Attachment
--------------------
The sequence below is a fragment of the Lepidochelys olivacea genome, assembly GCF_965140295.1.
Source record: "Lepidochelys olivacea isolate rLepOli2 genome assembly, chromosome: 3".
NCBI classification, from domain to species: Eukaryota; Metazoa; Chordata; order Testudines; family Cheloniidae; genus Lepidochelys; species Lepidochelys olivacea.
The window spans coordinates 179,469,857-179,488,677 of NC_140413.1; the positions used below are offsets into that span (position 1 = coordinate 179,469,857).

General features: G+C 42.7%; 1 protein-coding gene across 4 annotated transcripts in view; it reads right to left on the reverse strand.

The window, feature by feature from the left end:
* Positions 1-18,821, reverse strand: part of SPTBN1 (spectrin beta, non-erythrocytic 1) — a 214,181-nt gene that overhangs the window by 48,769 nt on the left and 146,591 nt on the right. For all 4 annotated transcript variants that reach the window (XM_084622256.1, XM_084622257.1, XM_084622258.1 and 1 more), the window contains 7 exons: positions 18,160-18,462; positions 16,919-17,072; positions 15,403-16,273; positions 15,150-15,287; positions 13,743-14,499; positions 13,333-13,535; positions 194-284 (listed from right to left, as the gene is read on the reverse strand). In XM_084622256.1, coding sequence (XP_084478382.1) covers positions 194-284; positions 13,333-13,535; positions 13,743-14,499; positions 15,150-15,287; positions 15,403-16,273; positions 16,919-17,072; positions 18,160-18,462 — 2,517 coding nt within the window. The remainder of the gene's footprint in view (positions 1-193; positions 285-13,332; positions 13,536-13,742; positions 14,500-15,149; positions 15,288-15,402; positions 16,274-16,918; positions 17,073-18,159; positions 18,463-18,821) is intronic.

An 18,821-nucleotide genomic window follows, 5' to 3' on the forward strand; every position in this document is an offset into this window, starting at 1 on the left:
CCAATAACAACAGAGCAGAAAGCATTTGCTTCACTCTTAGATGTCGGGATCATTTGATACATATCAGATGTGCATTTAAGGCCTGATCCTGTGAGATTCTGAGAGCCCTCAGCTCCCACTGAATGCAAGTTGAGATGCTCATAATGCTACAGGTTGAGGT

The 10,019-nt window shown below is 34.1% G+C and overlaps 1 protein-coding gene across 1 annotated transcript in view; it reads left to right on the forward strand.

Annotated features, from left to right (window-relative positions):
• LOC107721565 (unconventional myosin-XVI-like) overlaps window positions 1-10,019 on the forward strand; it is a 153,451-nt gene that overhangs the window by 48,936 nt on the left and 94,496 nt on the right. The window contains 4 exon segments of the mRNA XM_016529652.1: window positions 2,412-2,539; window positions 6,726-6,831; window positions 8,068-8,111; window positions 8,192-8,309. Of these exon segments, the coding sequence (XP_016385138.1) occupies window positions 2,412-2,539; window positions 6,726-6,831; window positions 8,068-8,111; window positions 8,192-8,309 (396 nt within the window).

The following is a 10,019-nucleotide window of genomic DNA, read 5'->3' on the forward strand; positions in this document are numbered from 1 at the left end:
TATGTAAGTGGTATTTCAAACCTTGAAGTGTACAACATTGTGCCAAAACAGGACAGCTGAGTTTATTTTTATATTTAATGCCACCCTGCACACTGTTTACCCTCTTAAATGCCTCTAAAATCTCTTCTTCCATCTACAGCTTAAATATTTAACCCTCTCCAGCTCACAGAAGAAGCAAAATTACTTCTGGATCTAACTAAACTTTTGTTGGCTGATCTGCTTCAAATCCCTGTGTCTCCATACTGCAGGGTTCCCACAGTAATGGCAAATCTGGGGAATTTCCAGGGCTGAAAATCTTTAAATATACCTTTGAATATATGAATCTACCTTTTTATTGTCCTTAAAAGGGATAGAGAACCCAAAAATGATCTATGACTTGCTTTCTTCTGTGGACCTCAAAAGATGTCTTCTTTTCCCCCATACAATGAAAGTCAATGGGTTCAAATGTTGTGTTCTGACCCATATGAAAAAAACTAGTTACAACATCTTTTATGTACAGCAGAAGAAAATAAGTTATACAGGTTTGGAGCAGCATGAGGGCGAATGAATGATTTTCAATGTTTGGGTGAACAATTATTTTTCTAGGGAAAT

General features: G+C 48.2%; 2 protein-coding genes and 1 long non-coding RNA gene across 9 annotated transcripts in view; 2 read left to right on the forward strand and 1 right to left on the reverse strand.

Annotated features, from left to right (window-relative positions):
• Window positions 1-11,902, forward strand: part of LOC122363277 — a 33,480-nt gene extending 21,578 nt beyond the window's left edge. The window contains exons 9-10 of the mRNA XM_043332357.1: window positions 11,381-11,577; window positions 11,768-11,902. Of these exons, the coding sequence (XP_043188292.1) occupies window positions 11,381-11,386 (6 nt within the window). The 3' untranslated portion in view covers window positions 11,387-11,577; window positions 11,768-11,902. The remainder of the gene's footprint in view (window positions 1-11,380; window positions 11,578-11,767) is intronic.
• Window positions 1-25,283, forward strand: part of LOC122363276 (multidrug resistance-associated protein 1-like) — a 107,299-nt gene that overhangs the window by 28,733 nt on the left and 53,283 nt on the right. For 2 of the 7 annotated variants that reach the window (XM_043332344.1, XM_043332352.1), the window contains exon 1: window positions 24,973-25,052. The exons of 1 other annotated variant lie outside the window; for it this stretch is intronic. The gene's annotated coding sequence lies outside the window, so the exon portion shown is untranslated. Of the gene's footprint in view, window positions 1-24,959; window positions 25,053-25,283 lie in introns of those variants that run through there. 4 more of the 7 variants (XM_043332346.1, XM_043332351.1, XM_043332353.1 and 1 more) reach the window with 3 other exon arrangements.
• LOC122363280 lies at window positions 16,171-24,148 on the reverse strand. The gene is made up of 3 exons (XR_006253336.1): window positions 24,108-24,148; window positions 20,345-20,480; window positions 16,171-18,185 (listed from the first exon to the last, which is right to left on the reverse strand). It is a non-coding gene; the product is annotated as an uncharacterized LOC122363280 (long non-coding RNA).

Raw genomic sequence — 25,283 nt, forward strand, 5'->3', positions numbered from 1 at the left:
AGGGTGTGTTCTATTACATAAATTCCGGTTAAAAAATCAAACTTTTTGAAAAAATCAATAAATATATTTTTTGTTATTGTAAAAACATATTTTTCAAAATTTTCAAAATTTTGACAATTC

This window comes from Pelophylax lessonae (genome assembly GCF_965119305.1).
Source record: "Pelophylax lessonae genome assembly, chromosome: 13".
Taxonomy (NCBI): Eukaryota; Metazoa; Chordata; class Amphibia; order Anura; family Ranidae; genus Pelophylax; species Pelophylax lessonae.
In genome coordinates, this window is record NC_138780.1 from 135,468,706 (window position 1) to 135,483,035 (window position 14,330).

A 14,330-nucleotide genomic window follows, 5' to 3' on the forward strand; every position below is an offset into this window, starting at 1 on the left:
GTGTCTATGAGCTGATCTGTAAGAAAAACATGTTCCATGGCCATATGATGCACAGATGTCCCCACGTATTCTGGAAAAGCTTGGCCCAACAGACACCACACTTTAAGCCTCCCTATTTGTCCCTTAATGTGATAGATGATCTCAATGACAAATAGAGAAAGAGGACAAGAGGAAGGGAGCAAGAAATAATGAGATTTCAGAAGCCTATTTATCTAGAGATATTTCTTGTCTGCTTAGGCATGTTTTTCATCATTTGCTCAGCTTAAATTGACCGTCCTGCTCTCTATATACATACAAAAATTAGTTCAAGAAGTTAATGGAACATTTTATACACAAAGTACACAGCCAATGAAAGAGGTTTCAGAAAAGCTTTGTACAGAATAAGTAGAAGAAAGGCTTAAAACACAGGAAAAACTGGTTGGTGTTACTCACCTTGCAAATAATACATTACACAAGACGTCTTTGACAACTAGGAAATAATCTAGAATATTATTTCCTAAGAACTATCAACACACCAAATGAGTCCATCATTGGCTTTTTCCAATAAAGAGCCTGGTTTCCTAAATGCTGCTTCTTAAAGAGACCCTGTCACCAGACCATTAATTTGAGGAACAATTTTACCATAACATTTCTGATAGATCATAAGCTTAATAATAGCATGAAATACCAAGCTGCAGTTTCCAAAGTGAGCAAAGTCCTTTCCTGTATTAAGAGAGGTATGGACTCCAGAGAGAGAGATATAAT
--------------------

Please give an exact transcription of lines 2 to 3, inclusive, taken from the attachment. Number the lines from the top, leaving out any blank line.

Source record: "Lepidochelys olivacea isolate rLepOli2 genome assembly, chromosome: 3".
NCBI classification, from domain to species: Eukaryota; Metazoa; Chordata; order Testudines; family Cheloniidae; genus Lepidochelys; species Lepidochelys olivacea.